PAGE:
, Anna Dalassene

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Anna Dalassene
b: 1025
d: 1102
Anna Dalassene (Greek: ???a ?a?ass???, 1025–1102) was an importantByzantine noblewoman who played a significant role in the rise of theKomnenoi to power in the eleventh century. As Augusta, a title bestowedupon her rather than his empress-consort by her son, Alexios I Komnenos,she guided the empire during his many absences for long militarycampaigns against Turkish and other incursions into the Byzantine empire.As empress-mother, she exerted more influence and power than theempress-consort, Irene Doukaina, whom she hated because of past intrigueswith the Doukas family.

Anna was the daughter of Alexios Charon, the imperial lieutenant inItaly, and Adriana Dalassene[citation needed]. Her mother''s family, theDalassenoi, came from Dalasa on the river Euphrates. Her retention of hermother''s family name throughout her life, even after she had married, isan indication that her mother''s family was more prestigious (at least atthe time) than that of the Komnenoi.[1] Contrary to Byzantine courtprotocol and expectancies and similar to her predecessor, EudokiaMakrembolitissa, Anna was to be a new model of a powerful familymatriarch.

In 1044, Anna was married to John Komnenos, whose brother Isaac waschosen by a faction of rebel Byzantine generals to succeed the very oldand inept Michael VI Stratiotikos. As a result, John was granted thetitles of kouropalates and domestikos ton scholon of the West (commanderof the western armies). Anna''s equivalent of these titles, which appearedon seals, were kouropalatissa and domestikissa. In this regard, she was ahigh-ranking personage at court, second only to the empress and herdaughter. Her eldest child, Manuel, was born in 1045. However, herambition did not end with bearing eight children: Manuel, Maria, Isaac,Eudokia, Theodora, Alexios, Adrianos and Nikephoros.

Unfortunately for Anna, Isaac became very ill and was persuaded by thepatriarchs Michael Keroularios and Constantine Leichoudes to abdicate thethrone in 1059. Isaac wanted to pass the throne to John, but he would notaccept it and Constantine X Doukas was chosen as successor. According tothe family historian, Nikephoros Bryennios, Anna was moved to "tears andgroans" to make John change his mind but he did not see any advantage tothe family, and Anna was forced to accept the consequences. As ahistorical aside, her granddaughter, Anna Komnene, was to meet the samefate when she was unsuccessful in persuading her husband, the sameNikephoros Bryennios, to usurp the throne from her own brother, John IIKomnenos, after the death of Alexios I in 1118.

As a result, because of these unsuccessful attempts to seize the imperialcrown, she sustained a bitterness for the Doukas family and "lived forintrigue until she had succeeded in placing her son on the throne". Afterher husband''s death in 1067, Anna was to rule her family as a matriarch,constantly maneuvering to advance her own family.

After the end of Constantine X Doukas''s reign (1059–1067), she shrewdlysupported Constantine''s widow, Eudokia Makrembolitissa, and her newhusband Romanos IV Diogenes (r. 1068–1071) against the rest of Eudokia''sformer in-laws, who disapproved of the marriage. Anna was to be one ofthe strongest supporters of the new emperor and encouraged her sons toserve in his military campaigns. Despite his very young age of fourteen,Anna''s eldest son, Manuel, was appointed kouropalates and strategosautokrator (commander-in-chief). Although captured by the Turks, he wasset free through the diplomacy of Chrysokoulos. Manuel however died of anear infection in 1071 and after performing his funeral rites, Anna senther third son, Alexios, to serve in his place. However, Anna''s secondson, Isaac, was already serving in the army and Romanos Diogenes did notrecruit Alexios out of consideration for his mother.[2]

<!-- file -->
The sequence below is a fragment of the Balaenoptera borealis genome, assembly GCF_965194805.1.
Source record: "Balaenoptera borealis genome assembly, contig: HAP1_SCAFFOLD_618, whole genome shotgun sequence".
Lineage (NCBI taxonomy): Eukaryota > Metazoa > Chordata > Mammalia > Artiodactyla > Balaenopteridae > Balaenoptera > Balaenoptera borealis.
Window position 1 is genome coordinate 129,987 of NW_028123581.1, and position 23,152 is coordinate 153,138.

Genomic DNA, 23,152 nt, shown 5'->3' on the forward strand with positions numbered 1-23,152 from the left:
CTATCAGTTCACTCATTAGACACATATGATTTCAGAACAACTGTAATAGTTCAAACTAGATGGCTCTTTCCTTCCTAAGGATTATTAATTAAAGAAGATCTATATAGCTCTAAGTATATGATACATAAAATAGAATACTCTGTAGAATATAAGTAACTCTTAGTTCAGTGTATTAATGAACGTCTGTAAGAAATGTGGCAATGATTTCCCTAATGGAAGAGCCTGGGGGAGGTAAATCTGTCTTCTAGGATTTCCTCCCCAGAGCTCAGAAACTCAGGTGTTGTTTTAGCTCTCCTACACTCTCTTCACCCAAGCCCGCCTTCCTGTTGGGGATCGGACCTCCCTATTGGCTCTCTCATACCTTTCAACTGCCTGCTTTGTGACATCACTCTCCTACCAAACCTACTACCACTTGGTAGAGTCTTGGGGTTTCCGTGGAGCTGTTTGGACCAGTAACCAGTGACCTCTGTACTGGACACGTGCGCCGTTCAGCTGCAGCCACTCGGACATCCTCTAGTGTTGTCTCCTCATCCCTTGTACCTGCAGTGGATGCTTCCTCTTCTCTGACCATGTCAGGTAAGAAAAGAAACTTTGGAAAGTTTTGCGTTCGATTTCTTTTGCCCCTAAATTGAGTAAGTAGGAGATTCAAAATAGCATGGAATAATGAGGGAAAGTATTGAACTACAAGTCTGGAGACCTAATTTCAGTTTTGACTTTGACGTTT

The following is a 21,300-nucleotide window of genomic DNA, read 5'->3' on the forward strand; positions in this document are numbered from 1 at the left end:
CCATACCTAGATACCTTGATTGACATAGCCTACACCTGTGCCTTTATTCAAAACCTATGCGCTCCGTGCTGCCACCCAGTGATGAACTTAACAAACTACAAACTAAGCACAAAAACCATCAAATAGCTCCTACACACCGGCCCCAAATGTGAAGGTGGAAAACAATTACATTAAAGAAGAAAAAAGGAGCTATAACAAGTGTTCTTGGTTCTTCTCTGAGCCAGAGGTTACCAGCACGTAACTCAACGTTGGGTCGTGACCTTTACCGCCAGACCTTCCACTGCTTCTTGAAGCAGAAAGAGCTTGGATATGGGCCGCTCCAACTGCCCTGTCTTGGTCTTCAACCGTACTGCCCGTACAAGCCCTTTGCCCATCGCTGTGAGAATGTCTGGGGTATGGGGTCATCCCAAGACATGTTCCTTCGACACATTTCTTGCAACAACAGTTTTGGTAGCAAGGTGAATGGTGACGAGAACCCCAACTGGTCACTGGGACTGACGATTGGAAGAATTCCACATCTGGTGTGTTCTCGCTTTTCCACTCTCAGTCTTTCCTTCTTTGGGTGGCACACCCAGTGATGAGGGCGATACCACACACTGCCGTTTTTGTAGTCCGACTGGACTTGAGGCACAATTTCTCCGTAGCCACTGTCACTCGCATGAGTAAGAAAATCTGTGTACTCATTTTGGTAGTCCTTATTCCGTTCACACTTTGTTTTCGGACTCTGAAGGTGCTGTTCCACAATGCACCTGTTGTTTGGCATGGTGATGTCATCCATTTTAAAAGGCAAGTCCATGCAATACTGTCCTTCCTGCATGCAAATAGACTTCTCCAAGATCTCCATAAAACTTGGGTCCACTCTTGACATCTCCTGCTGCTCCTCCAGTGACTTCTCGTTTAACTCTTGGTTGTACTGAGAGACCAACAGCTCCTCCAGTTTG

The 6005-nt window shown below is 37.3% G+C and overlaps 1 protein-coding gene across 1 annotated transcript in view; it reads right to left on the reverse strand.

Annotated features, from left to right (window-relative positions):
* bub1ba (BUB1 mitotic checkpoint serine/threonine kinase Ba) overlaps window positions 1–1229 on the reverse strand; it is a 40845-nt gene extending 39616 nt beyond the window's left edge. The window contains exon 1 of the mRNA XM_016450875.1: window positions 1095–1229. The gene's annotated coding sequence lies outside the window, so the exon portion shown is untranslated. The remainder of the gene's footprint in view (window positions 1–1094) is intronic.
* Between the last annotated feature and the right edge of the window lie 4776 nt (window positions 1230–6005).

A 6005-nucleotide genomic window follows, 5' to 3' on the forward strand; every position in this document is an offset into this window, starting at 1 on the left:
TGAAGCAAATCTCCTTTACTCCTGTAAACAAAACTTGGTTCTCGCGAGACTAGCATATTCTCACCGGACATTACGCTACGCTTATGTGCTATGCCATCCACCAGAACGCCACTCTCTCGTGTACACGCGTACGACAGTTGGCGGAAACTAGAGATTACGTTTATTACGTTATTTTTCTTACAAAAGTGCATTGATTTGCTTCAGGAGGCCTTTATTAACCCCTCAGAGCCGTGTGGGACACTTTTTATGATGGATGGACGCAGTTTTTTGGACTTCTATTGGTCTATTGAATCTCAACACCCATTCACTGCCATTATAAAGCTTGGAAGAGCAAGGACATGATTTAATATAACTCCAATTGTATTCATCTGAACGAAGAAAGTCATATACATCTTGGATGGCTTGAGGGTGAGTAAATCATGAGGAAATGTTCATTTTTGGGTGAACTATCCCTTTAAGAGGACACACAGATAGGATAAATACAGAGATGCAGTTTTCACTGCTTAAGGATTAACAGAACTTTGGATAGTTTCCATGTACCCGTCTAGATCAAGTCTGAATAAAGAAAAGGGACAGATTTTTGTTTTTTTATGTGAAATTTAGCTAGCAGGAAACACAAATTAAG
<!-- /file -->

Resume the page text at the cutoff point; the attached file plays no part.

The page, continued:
The Doukai returned to power after the defeat of Romanos IV by the SeljukTurks at the Battle of Manzikert in 1071. Anna however retained herloyalty to Diogenes and was soon targeted by the new government (by herold enemy, the Caesar John Doukas, uncle of Michael VII) for it. She wasput on trial after a letter she sent to Diogenes was intercepted byimperial spies. However, during the inquest the Komnenoi asserted thatthe documents were forged. Bryennios states that during her trial fortreason at the royal palace, she produced an icon of Christ from underher outer robe and proclaimed her innocence and that "Christ, the SupremeJudge who knows the secrets of her heart was the judge between them andherself.[3] Her judges were allegedly "overawed by her dignity andseverity", but were forced to convict her for treason in 1072 and banishher to a monastery on the island of Prinkipos, a favorite place of exilefor women and their immediate family. Although she proclaimed herinnocence, the fact that she secured a marriage for her daughter,Theodora, to Constantine, son of Romanos IV, makes it very likely thatshe was still intriguing to restore Romanos to the throne.[citationneeded] Some of her seals bear the titles monache ("nun") as well askouropalatissa so Anna either became a nun on the death of her husband orduring this forced exile on the island.[4] A change of fortune soon camewhen she was recalled to Constantinople in 1073 following the loss ofpower of the Caesar over Michael VII and the ascendancy ofNikephoritzes.[5]